Is Yogurt Good for Diabetes
Is Yogurt Good or Bad for Diabetes?
Download Diabetes Management Book: http://bit.ly/2g0NDAH
Hello, I’m Titus Mason from TheDiabetesCouncil.com, researcher, writer and a type2 diabetic. Today I’m going to answer the question, is yogurt good for diabetes. But before we get into that, make sure you download my free diabetes shopping list, ‘The Diabetes Shopping List: Foods to Eat and Foods to Avoid’ by clicking the link: http://bit.ly/2g0NDAH
If you were to walk through your local grocery store and stop by the “yogurt aisle” you might be overwhelmed. An array of colors, sizes and types that could send your head spinning:
Fruit at the bottom.
Lowfat, nonfat, full fat
The list goes on and on.
Yogurt is one of the oldest and most popular fermented foods in the world. Wait, did I say fermented? Yes I did. Yogurt is produced by bacterial fermentation of milk. “Yogurt cultures” specifically “Lactobacillus delbrueckii bulgaricus & Streptococcus thermophiles” ….we will just call them yogurt cultures, cause the milk to ferment by converting lactose into lactic acid, which thickens the milk and gives it the tangy taste characteristic of yogurt.
In November, 2014 a study published in the BioMed Central Journal focused on the relationship between yogurt and diabetes. The study was conducted under the direction of Dr. Frank Hu, a professor of nutrition and epidemiology at Harvard.
The study was massive including 460,000 subjects. The results showed that one serving of yogurt per day showed an 18% decrease in the development of Type 2 diabetes. While the study was aimed at whether or not yogurt could prevent Type 2 diabetes, Hu also explained that preventative aspects were also studied.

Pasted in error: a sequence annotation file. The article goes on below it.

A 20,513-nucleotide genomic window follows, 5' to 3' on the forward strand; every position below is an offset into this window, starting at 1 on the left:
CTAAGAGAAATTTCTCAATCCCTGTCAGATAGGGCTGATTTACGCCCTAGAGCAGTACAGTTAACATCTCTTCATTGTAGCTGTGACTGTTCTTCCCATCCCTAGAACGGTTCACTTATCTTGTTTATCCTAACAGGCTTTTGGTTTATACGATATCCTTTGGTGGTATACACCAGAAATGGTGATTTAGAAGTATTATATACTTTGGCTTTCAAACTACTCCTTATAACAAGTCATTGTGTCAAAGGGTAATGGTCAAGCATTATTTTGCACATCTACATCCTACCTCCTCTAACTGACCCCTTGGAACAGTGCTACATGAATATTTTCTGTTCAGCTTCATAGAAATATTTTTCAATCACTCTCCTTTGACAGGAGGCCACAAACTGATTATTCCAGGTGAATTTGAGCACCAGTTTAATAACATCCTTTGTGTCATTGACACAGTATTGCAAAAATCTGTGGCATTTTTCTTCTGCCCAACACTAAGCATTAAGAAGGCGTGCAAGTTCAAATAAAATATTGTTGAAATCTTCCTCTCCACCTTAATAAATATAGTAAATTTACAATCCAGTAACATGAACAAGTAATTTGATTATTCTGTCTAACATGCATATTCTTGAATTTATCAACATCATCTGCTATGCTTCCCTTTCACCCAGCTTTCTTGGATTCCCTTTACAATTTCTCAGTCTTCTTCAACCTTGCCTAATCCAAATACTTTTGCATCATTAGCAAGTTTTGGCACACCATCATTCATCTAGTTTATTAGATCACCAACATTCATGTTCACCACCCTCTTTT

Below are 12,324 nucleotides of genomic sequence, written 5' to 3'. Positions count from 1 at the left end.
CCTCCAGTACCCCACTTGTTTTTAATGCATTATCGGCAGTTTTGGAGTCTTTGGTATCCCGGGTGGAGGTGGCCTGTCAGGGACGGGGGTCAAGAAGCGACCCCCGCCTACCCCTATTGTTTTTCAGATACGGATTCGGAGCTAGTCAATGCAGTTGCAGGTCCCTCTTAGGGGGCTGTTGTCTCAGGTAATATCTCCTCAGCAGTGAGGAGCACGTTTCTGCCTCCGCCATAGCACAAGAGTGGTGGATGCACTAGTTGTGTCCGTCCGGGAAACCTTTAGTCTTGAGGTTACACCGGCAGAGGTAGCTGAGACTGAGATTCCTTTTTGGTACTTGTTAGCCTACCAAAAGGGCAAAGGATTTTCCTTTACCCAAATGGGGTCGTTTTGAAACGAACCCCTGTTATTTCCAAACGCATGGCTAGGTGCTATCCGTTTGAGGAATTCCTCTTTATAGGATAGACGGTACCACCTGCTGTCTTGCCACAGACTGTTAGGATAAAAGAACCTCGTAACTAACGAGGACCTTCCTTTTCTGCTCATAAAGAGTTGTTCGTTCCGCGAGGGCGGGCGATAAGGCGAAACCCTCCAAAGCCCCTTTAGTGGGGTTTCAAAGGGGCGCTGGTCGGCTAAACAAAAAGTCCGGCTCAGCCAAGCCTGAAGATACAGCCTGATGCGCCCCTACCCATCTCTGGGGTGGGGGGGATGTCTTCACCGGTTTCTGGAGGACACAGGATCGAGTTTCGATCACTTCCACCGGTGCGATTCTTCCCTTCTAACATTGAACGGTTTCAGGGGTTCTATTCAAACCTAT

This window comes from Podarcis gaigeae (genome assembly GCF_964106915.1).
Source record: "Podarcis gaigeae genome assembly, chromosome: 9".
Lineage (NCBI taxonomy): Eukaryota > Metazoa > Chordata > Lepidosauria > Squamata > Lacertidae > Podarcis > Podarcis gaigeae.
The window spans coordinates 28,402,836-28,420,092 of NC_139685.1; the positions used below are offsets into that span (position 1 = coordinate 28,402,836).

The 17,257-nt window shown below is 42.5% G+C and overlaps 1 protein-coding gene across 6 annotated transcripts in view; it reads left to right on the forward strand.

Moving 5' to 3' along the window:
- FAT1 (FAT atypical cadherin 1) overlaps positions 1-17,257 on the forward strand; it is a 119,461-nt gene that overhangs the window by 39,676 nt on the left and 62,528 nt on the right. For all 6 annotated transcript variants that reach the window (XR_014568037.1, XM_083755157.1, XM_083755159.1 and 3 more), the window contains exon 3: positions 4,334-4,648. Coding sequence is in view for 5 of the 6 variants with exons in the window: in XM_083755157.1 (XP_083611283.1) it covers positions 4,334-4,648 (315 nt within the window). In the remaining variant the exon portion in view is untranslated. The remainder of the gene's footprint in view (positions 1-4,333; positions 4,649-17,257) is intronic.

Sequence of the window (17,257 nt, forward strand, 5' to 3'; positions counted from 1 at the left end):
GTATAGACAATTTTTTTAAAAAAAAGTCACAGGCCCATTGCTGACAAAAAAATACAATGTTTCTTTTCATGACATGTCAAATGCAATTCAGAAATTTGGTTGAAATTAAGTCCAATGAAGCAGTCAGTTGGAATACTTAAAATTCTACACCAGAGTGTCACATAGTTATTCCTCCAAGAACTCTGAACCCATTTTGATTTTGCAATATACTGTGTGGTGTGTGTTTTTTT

“Yogurt is not magic for curing or preventing diabetes,” Hu said in an interview with WebMD. “That’s the bottom line and the message we want to convey to our consumers, that we have to pay attention to our diet pattern. There is no replacement for an overall healthy diet and maintaining [a healthy] body weight.”
Another interesting aspect of the study was that different types of dairy was used as the basis for daily intake, but yogurt seemed to be the only dairy that showed any significant effect. Exactly how the yogurt may help is not certain. Many experts felt the probiotics in yogurt (“good” bacteria) were the main reason for the beneficial outcomes.
The take-home message, Hu said, is that more study is needed, but that yogurt seems to have a place in a healthy diet.
So, is yogurt good for diabetes? Yes and no. Yogurt is certainly a healthy choice but only if you are careful what type of yogurt you choose. Plain Greek yogurt is the best choice having only about 4 grams of sugar per 6 ounce serving. Some flavored yogurts can have as much as 29 grams of sugar per 6 ounce serving. You need to read the labels to see if the sugar content is going to have more of a negative effect on your body than the positive gains of the probiotics.
I hope this answered your question if yogurt is good or bad for diabetes. Don’t forget to get your diabetes shopping list by clicking the link: http://bit.ly/2g0NDAH
Let me know if you have any other diabetes related questions.